Military Support Of Ukraine Drains American Weapons Inventories

The Biden administration is reportedly handing over so much military equipment to Ukraine for its fight against Russia that it will take several years to replace the depleted U.S. weapons collections.

Some experts have warned that this could bring the U.S. difficulties should it want to protect Taiwan from an attempted invasion by China.

“As the United States transfers massive amounts of weapons, munitions, and supplies to Ukraine, questions arise about the health of U.S. inventories,” Mark Cancian of the Center for Strategic and International Studies wrote in a report. “Most inventories, though not all, will take many years to replace. For most items, there are workarounds, but there may be a crisis brewing over artillery ammunition.”

Cancian’s calculations indicate that based on previous production trends, it could take seven years to replenish the country’s collection of 155 mm ammunition, Just The News reports.

He argued this may be “the most serious shortage since artillery constitutes the backbone of ground-based firepower,” and that, “Rebuilding inventories at the current production rate is probably not possible because of routine U.S. training needs.”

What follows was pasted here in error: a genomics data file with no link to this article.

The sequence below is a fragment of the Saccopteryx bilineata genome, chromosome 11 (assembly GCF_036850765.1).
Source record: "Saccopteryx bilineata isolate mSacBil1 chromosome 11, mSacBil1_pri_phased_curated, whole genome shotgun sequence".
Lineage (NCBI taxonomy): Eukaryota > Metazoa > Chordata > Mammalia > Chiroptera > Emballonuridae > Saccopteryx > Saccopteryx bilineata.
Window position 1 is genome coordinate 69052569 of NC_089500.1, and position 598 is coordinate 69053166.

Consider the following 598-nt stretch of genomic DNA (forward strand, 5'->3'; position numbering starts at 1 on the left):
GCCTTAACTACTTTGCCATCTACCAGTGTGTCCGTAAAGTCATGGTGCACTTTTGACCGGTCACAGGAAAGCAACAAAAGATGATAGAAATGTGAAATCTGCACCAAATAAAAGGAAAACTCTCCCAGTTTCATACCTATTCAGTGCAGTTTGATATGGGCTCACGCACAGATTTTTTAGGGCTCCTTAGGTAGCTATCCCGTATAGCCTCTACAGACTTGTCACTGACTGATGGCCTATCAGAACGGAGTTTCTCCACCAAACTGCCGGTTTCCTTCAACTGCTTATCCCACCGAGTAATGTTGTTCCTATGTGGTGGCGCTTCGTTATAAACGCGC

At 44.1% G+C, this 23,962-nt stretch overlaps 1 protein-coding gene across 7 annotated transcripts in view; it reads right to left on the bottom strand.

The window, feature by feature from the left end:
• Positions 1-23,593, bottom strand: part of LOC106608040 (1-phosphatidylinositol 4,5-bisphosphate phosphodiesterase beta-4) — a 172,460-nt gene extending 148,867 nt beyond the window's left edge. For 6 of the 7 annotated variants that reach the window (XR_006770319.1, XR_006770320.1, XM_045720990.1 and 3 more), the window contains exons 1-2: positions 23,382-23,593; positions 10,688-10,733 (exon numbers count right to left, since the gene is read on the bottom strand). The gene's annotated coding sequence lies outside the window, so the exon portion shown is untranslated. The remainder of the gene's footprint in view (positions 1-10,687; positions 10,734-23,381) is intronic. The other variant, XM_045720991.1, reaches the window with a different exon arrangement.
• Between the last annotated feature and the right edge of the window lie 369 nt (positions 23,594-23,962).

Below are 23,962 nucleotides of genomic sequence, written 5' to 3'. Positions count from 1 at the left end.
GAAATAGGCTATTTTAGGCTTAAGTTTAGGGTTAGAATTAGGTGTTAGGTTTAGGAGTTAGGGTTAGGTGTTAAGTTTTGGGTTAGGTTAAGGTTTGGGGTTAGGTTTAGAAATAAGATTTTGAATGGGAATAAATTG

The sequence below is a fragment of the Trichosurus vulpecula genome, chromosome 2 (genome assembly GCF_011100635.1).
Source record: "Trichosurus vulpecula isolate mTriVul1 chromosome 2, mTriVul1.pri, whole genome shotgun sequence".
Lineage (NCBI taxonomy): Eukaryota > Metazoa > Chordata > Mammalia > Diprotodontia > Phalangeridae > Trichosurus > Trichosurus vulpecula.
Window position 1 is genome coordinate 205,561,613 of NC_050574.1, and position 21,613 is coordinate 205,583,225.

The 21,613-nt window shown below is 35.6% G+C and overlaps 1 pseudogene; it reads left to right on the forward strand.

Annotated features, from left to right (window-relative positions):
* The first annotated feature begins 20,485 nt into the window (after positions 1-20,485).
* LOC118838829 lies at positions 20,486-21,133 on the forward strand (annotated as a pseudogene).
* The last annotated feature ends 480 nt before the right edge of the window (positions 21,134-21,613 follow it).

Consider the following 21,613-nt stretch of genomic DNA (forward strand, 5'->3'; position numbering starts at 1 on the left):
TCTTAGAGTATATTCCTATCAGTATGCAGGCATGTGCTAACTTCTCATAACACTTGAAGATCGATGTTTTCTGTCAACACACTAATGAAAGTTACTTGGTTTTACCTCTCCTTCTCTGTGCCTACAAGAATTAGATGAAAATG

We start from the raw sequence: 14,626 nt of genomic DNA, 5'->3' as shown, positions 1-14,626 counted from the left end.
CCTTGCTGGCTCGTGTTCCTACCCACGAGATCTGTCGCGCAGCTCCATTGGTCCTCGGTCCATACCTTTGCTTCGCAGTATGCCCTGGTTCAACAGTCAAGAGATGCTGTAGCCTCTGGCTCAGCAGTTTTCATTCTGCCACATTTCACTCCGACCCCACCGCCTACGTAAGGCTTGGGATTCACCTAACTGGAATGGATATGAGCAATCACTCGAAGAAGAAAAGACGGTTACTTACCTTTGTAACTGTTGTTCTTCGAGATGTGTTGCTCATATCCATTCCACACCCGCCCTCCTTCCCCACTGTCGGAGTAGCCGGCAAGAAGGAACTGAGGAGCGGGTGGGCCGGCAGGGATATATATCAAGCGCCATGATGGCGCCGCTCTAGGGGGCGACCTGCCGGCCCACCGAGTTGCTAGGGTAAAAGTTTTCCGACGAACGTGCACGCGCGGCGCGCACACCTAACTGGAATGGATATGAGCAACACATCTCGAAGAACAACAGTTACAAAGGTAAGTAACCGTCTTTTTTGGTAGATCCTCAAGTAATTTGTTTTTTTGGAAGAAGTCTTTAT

The international security senior adviser additionally warned that the situation could evolve into a “crisis” given that artillery is considered to be “the most important combat arm” in Ukraine.

A release by the Defense Department indicated that the U.S. has promised some 8,500 Javelin anti-tank missiles and over 1,600 Stinger antiaircraft missiles to Ukraine.

“We’ve essentially used up 13 years’ worth of Stinger production and five years’ worth of Javelin production,” Raytheon Technologies CEO Greg Hayes announced at the Reagan Defense Forum last month.

Some lawmakers have argued that the focus of the U.S. government on Ukraine takes away from more significant issues such as the threat of China against Taiwan.

Sen. Josh Hawley (R-MO) wrote a letter to Secretary of State Antony Blinken asserting that the Biden administration’s sweeping monetary aid to Ukraine has taken away from assisting Taiwan’s defenses.

The Missouri representative has spoken out actively against U.S. assistance with Ukraine in the past. Last month, he answered questions by reporters on why he skipped Ukrainian President Volodymyr Zelenskyy’s speech asking congress for more money, saying that the U.S. has “spent $100 billion in blank checks” and that he would not partake in a “photo op.”